Statins, drugs used to lower cholesterol and prevent cardiovascular events, may improve survival among people with triple-negative breast cancer (TNBC), according to observational study results published in Cancer.
Breast cancer is classified by the type of receptors expressed by tumor cells. Most breast tumors have estrogen or progesterone receptors that make them suitable for hormone therapy, while others carry HER2, a growth-promoting protein. Yet others are characterized as triple-negative—tumors that do not carry any of these protein markers and thus are harder to treat. Some 15% to 20% of breast cancer patients have TNBC.
“Previous research has looked at breast cancer as only one disease, but we know there are many subtypes of breast cancer, and we wanted to focus our research on this particularly aggressive form of breast cancer that has limited effective treatment options,” Kevin Nead, MD, of the University of Texas MD Anderson Cancer Center in Houston, said in a press release.
Nead’s team studied the clinical outcomes of statin use in people with TNBC. Statins have been shown to protect the heart in women with breast cancer who were being treated with chemotherapy.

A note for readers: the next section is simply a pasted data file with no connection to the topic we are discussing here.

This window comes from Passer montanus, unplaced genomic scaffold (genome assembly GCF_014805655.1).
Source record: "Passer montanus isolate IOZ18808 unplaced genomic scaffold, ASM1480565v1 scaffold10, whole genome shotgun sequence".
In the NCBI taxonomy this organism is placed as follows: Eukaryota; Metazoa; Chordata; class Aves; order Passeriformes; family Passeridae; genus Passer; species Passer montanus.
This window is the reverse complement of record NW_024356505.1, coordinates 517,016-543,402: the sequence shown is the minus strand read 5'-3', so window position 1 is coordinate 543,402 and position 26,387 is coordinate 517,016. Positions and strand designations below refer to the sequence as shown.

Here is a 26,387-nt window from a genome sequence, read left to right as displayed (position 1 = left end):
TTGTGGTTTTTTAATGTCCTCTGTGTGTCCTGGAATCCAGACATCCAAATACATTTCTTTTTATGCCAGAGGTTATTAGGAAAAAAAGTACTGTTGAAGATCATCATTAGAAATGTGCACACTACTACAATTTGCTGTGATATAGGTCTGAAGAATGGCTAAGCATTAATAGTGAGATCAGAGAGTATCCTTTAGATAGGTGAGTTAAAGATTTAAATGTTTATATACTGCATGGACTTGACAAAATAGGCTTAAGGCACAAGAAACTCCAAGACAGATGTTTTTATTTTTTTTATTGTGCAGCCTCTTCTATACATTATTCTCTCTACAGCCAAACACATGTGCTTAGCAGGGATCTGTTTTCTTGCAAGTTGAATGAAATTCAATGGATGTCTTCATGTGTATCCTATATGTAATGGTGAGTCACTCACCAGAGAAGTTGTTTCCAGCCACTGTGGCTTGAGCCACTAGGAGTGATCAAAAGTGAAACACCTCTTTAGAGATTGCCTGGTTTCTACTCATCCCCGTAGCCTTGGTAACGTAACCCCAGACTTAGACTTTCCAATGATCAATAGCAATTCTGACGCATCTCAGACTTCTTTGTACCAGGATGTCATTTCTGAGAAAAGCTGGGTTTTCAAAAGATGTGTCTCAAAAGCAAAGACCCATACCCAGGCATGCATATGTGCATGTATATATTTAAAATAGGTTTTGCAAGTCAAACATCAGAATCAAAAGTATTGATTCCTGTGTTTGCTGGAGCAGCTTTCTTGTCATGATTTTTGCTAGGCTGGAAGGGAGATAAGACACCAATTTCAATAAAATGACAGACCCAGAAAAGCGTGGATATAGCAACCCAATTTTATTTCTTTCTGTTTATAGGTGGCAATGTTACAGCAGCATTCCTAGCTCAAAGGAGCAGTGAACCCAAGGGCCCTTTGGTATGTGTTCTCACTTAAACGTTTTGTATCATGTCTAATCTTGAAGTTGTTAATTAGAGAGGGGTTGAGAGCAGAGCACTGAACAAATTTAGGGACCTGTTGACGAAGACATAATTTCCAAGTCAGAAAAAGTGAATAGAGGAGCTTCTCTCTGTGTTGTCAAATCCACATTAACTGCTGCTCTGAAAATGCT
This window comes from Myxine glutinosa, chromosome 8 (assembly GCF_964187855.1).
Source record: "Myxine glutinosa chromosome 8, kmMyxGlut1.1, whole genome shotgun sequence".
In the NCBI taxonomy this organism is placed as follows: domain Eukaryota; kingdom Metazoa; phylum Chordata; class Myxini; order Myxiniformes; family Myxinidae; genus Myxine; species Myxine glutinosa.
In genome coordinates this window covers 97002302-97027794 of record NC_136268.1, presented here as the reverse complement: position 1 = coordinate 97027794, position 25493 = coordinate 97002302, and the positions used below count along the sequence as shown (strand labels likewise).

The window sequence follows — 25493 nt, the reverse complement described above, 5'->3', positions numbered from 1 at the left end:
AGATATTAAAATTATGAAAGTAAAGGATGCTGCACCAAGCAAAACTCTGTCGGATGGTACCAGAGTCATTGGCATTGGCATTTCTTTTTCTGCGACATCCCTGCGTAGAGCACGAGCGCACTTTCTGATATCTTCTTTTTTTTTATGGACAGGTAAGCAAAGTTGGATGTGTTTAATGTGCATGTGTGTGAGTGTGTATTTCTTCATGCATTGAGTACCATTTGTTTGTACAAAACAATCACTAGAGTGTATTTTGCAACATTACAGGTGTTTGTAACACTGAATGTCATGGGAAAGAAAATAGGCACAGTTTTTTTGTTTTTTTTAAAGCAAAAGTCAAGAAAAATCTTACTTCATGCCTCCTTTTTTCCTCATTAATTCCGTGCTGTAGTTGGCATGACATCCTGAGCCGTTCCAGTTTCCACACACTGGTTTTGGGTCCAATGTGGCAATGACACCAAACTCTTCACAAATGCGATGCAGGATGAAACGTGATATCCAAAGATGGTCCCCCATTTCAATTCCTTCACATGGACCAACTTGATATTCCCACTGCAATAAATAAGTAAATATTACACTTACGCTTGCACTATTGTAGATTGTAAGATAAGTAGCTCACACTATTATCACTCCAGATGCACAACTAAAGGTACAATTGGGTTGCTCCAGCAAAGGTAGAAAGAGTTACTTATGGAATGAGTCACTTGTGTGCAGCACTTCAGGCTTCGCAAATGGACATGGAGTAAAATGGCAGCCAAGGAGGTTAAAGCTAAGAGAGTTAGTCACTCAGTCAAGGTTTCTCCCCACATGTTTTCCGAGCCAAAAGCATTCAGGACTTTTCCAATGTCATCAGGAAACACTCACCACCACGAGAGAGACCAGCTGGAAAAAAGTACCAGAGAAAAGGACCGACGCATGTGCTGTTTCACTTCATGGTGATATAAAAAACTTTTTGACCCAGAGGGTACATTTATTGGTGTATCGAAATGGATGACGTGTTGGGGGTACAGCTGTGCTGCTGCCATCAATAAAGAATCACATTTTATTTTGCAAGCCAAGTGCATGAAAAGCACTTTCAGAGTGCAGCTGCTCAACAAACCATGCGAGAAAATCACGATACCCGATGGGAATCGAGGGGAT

The researchers accessed data from the National Cancer Institute’s Surveillance, Epidemiology, and End Results–Medicare registry and the Texas Cancer Registry–Medicare databases and selected more than 23,000 women who were at least 66 years old and had Stage I, II or III (nonmetastatic) breast cancer. The team analyzed the impact of 12 months of statin use following a breast cancer diagnosis on overall survival and breast cancer–specific survival. The median follow-up period was 4.4 years for overall survival and 3.3 years for breast cancer–specific survival.
Across the study population, 2,281 women started using statins within 12 months after cancer diagnosis, and 1,534 had TNBC. Among those with TNBC, survival outcomes were significantly better for those who were using statins. Women with TNBC who began statin use post-diagnosis had a 58% higher breast cancer–specific survival rate and a 30% higher overall survival rate. Moreover, the associations between statin use and survival outcomes was stronger for those at an earlier stage of TNBC. Higher doses of statin were linked to stronger impact on survival in women with TNBC. No association between statin use and survival was seen for women with other types of breast cancer.
“We know that statins decrease breast cancer cell division and increase cell death,” said Nead. “Our study shows that there is an association between statins and improved outcomes in TNBC, and it is time to pursue this idea further in a prospective trial.”
Click here to read the study abstract in Cancer.
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